Other Free Encyclopedias » Online Encyclopedia » Encyclopedia - Featured Articles » Contributed Topics from P-T » The Blind Solo Harpist and His Song - EARLIEST BLIND HARPISTS’ SONGS., THE BLIND SOLO HARPIST., SYMBOLIC BLINDNESS., DOUBTS AND PUZZLES., HARPIST SONGS

THE SONG FROM THE TOMB OF KING INTEF

heart comes tombs gone

This song is preserved in two New Kingdom documents. It is known from a tomb from early in the reign of Amenhotep IV, later called Akhenaten (1352–1336 B.C.E. ). It is also known from a Ramesside (1292–1075 B.C.E. ) papyrus called Papyrus Harris 500 , now in the British Museum. The text, however, states that it was written in the reign of King Intef who would have lived in the Middle Kingdom, perhaps 800 to 1,000 years earlier. The language of the text is consistent with this claim. This song urges people to enjoy life on earth since it is not certain what will follow.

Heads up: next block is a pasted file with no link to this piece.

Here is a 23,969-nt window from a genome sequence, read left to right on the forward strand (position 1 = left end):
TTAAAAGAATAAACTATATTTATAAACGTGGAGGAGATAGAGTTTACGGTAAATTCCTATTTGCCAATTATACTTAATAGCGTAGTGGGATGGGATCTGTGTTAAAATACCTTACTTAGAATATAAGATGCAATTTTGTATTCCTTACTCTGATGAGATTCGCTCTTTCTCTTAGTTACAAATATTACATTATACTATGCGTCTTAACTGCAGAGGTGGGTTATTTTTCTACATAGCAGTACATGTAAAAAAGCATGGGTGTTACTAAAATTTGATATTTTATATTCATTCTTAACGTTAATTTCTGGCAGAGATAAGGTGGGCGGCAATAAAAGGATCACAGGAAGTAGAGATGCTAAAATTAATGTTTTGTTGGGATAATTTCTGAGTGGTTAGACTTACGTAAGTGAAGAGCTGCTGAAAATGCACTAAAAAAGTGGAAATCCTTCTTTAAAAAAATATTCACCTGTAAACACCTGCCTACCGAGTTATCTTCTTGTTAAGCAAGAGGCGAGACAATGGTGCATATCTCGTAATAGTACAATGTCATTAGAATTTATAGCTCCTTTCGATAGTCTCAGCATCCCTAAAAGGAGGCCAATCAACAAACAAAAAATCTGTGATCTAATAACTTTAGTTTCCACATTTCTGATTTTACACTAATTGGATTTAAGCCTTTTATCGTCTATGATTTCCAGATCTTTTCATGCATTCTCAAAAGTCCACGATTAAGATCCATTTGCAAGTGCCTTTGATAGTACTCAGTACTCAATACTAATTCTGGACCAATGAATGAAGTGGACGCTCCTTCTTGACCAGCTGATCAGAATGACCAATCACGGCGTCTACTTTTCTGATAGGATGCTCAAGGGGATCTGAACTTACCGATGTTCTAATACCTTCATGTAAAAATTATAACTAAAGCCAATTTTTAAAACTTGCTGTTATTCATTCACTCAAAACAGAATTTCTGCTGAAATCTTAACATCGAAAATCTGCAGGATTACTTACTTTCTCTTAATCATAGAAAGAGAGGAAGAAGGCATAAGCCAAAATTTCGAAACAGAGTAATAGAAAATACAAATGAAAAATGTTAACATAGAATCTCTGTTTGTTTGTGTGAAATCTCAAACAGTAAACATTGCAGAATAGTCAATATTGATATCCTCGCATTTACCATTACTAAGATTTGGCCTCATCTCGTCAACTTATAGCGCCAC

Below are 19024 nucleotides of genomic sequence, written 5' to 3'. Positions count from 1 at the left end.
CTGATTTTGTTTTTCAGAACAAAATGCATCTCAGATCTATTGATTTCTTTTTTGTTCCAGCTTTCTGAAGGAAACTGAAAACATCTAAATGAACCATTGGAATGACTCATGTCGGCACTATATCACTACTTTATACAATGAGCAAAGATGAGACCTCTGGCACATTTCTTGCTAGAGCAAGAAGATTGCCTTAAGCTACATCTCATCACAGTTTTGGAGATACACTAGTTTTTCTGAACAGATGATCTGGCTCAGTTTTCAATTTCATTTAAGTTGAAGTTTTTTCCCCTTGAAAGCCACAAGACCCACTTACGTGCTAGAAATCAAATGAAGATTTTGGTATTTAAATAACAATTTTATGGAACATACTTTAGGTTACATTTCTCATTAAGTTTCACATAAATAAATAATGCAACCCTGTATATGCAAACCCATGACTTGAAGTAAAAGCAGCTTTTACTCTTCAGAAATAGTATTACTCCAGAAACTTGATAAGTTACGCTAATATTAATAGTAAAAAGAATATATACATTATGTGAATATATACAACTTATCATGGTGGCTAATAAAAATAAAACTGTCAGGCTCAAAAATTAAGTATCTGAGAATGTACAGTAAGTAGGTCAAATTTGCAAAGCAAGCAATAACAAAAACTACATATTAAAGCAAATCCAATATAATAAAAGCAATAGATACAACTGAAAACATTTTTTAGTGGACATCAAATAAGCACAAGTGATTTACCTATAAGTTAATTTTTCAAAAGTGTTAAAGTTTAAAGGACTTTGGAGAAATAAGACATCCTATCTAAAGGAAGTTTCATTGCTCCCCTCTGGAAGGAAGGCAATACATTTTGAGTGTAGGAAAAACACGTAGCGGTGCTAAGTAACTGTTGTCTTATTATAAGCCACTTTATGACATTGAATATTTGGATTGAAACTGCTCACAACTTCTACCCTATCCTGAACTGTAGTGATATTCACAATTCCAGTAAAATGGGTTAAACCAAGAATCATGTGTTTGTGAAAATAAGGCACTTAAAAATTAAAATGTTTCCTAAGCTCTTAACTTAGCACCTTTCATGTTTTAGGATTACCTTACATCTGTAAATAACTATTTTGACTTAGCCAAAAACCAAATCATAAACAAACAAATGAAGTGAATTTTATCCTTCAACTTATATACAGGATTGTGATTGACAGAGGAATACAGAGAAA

Song which is in the tomb of King Intef, the justified, in front of the singer with the harp.
He is happy, this good prince!
Death is a kindly fate.
A generation passes,
Another stays,
Since the time of the ancestors.
The gods who were before rest in their tombs,
Blessed nobles too are buried in their tombs.
(Yet) those who built tombs,
Their places are gone,
What has become of them?
I have heard the words of Imhotep and Hardedef,
Whose sayings are recited whole.
What of their places?


Their walls have crumbled,
Their places are gone,
As though they had never been!
None comes from there,
To tell of their state,
To tell of their needs,
To calm our hearts,
Until we go where they have gone!
Hence rejoice in your heart!
Forgetfulness profits you,
Follow your heart as long as you live!
Put myrrh on your head,
Dress in fine linen,
Anoint yourself with oils fit for a god.
Heap up your joys,
Let your heart not sink!
Follow your heart and your happiness,
Do your things on earth as your heart commands!
When there comes to you that day of mourning,
The Weary-hearted hears not their mourning,
Wailing saves no man from the pit!
Make holiday,
Do not weary of it!
Lo, none is allowed to take his goods with him,
Lo, none who departs comes back again!

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